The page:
Because of the appropriating Näherbestimmungen (“by faith, to faith,” “through faith in Jesus Christ, to all who believe”), we are pretty much forced to take “the righteousness of God” not as an attribute or activity of God but as the status of righteousness given to all who believe. It is hard to make sense of the notion that God’s covenant faithfulness is revealed “by/through faith” or “to faith.” But it is easy to see how it is that a righteousness that comes from God can be revealed “by/through faith.”

With regard to the other meaning, “God’s own justice,” I’ll simply point out that there are no appropriating Näherbestimmungen in these three instances (Rom 3:5, 25-26). For example, the two instances in Rom 3:25-26 are in nearly identical prepositional phrases, “for the demonstration of his justice.” In the context, Paul is saying that God set forth Christ as the propitiatory sacrifice after he had passed over the sins committed in the previous Mosaic era, “in order to demonstrate that he is just.” The sacrifice of Christ shows that, in forgiving the sins of believers, God is not violating his justice but is doing so in a way that is consistent with his justice. The syntagmatic constraints here (e.g., the phrase “for the demonstration of”) point in a different direction. There is no language of “the righteousness of God” being received or appropriated “by faith.”

I know you wanted me to pick only one example of each usage, but I can’t help but bring up another example of gift-of-God usage. I’m referring to Paul’s statement in Philippians 3:9. In context, he is explaining how he has set aside all of his fleshly privileges (Jewish heritage, circumcision, being a strict Pharisee, righteousness under the law) in view of the surpassing worth of knowing Christ. He says he counts all those fleshly things as rubbish, so that he might gain Christ ...

“and be found in him, not having a righteousness of my own that comes from the law, but that which comes through faith in Christ, the righteousness from God that depends on faith” (ESV).

In this instance, Paul doesn’t just use the bare genitive θεοῦ (“of God”), which is ambiguous, but instead he inserts the preposition ἐκ (“from”). This clarifies the meaning of the genitive so that it is explicitly now a genitive of source or author. This is called a précising term because it makes the meaning more explicit or precise. The addition of the preposition in Phil 3:9 encourages us to back to the other cases (Rom 1:17; 3:21-22; 10:3; 2 Cor 5:21) and read the genitive the same way, especially Rom 10:3.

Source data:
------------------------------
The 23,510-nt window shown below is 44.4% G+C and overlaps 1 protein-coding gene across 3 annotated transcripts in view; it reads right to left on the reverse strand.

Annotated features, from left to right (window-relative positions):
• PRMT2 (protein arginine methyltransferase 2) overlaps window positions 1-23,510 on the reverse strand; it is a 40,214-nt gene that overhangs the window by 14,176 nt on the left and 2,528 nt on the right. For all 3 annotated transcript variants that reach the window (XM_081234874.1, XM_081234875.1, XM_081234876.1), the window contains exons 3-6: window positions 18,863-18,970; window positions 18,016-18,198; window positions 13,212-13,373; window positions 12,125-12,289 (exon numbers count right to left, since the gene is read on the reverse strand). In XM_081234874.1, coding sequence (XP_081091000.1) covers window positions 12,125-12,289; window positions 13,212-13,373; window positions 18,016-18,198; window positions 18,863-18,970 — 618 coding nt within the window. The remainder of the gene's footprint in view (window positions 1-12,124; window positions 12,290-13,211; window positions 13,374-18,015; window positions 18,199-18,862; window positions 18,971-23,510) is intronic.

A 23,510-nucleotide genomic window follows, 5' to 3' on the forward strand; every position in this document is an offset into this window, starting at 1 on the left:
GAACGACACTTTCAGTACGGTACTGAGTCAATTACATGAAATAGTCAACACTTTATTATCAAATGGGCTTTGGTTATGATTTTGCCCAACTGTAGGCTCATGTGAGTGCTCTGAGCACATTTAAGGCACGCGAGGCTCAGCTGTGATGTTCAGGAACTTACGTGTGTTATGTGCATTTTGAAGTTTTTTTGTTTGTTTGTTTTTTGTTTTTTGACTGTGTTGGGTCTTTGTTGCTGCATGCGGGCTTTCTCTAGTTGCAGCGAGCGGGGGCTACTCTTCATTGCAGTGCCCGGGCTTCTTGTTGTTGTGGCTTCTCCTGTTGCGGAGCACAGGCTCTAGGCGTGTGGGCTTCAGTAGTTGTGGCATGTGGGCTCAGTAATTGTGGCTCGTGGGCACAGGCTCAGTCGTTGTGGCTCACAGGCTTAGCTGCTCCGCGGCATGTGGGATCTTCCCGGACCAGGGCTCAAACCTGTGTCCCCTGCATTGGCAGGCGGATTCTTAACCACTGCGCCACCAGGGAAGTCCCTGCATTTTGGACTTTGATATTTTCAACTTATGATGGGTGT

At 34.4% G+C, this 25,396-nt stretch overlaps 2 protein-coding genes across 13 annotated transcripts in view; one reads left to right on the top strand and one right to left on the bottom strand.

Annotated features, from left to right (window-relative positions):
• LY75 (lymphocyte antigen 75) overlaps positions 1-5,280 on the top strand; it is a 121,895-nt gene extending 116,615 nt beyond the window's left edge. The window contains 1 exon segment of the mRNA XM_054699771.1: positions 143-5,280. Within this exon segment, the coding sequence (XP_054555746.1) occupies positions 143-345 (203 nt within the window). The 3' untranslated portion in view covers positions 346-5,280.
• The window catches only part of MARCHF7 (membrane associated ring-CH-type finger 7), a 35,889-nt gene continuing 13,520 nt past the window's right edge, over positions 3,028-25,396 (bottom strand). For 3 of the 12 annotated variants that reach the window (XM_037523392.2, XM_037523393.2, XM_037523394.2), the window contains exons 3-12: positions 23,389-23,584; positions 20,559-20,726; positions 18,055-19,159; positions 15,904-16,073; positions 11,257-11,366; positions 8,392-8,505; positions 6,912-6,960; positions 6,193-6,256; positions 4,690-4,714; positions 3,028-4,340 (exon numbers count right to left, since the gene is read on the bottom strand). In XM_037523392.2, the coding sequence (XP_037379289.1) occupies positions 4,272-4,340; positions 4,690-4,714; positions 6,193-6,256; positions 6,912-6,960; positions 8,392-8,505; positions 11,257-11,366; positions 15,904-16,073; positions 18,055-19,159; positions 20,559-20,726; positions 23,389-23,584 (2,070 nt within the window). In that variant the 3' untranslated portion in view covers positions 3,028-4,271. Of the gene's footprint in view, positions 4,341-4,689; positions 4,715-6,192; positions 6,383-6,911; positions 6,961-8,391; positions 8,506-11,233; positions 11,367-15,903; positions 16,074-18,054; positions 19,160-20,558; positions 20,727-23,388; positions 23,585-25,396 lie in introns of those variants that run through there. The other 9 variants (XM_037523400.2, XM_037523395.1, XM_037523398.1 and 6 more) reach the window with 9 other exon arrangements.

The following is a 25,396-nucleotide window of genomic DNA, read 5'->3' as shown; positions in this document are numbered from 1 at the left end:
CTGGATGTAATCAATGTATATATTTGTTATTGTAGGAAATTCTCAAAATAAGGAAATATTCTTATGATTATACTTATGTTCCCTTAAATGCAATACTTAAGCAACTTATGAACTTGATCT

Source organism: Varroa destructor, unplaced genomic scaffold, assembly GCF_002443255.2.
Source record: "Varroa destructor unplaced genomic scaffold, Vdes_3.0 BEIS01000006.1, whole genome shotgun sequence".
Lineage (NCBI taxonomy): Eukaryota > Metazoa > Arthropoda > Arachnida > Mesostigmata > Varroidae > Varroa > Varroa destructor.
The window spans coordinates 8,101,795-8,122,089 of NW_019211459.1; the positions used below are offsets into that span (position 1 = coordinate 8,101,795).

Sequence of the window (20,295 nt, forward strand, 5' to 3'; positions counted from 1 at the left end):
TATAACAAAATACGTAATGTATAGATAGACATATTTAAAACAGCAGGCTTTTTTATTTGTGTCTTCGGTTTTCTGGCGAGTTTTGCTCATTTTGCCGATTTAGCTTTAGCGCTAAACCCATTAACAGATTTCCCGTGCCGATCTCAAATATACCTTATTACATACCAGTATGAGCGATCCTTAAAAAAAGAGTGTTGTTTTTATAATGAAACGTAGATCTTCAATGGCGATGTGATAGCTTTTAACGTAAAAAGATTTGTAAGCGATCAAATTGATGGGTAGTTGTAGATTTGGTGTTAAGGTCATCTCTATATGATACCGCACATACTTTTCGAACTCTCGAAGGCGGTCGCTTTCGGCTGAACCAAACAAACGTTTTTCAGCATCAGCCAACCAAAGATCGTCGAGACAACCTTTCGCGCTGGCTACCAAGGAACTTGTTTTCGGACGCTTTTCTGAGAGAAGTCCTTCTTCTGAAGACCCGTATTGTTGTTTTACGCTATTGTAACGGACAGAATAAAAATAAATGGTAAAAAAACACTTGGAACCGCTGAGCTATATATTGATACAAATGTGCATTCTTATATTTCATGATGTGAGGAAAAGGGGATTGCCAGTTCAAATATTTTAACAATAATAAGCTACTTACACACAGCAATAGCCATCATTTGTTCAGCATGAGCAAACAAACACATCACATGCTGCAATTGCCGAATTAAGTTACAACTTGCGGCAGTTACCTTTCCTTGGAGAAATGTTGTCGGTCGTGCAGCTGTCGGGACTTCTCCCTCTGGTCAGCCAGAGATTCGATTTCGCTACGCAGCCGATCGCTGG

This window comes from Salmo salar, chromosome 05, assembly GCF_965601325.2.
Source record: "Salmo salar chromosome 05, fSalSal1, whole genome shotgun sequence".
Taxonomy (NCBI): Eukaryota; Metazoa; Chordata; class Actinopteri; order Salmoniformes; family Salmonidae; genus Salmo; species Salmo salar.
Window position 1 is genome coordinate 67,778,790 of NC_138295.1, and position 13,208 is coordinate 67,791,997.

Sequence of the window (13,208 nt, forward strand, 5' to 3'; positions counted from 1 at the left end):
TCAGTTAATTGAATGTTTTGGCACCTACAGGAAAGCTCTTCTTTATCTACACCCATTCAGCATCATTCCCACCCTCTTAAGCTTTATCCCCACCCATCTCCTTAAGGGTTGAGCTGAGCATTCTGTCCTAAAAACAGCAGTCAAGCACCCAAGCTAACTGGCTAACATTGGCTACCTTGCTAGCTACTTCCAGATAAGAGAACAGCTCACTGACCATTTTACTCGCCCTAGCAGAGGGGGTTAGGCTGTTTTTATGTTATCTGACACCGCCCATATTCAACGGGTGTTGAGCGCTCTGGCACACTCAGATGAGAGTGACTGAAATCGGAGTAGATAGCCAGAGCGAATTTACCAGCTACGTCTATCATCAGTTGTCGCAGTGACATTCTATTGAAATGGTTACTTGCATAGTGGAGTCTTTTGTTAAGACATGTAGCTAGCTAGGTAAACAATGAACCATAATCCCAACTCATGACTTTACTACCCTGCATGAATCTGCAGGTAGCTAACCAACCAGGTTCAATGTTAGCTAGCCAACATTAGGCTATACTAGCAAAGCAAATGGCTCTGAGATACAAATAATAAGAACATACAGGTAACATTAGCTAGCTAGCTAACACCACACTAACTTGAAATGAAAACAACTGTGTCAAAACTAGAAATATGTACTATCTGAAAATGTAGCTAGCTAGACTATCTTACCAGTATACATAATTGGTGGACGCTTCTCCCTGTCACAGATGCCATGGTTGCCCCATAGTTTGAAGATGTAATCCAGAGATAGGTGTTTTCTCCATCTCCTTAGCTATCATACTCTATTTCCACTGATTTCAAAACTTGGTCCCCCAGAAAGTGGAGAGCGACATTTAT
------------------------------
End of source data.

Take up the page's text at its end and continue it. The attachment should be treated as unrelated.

It is crucial to see how Paul explicitly contrasts the two kinds of righteousness:  the righteousness “of my own, which comes from the law” versus the righteousness “which comes through faith in Christ” and which is “from God.” Paul makes the very same contrast in Romans 10:3-6. Naturally, then, we should assume that “the righteousness of God” has the same meaning in both passages.

N. T. Wright dismisses Phil 3:9 with a wave of the hand. He writes, “All too often scholars have referred to this passage as though it could be the yardstick for uses of dikaiosune theou; but this is impossible” (What Saint Paul Really Said, p. 104). He doesn’t say why it is impossible. But to my mind, Phil 3:9 is the clinching piece of evidence that for Paul “the righteousness of God” is a righteousness comes “from God.” 

1   9.  How is the famed Πίστις Χριστοῦ debate relevant to the one on δικαιοσύνη θεοand what is your conclusion with regards to the former?

Irons: As is well-known, the phrase pistis Christou in Paul’s writings (e.g., Gal 2:16, 20; Rom 3:22; Phil 3:9) is grammatically ambiguous. The genitive Christou could be taken in an objective sense (“faith in Christ”) or a subjective sense (“Christ’s own faith”). Since the Greek word pistis can also mean “faithfulness,” most who hold to the subjective genitive interpretation render the phrase “the faithfulness of Christ.”

Traditionally, translators and commentators have seen the genitive as objective, have taken pistis to mean “faith” rather than “faithfulness,” and have regarded the implied subject as the believer. So, for example, Romans 3:21-22 would read: “But now the righteousness of God has been manifested apart from the law, although the Law and the Prophets bear witness to it—the righteousness of God through faith in Jesus Christ for all who believe” (ESV).  This has been the traditional interpretation as far back as Augustine and Chrysostom and was the assumed interpretation until fairly recently. Although there was a German scholar who advocated the subjective genitive as early as 1891 (Johannes Haußleiter), it wasn’t until 1981 that the issue became a lively debate among Pauline scholars, sparked by Richard B. Hays’s influential dissertation, The Faith of Jesus Christ: The Narrative Substructure of Galatians 3:1–4:11.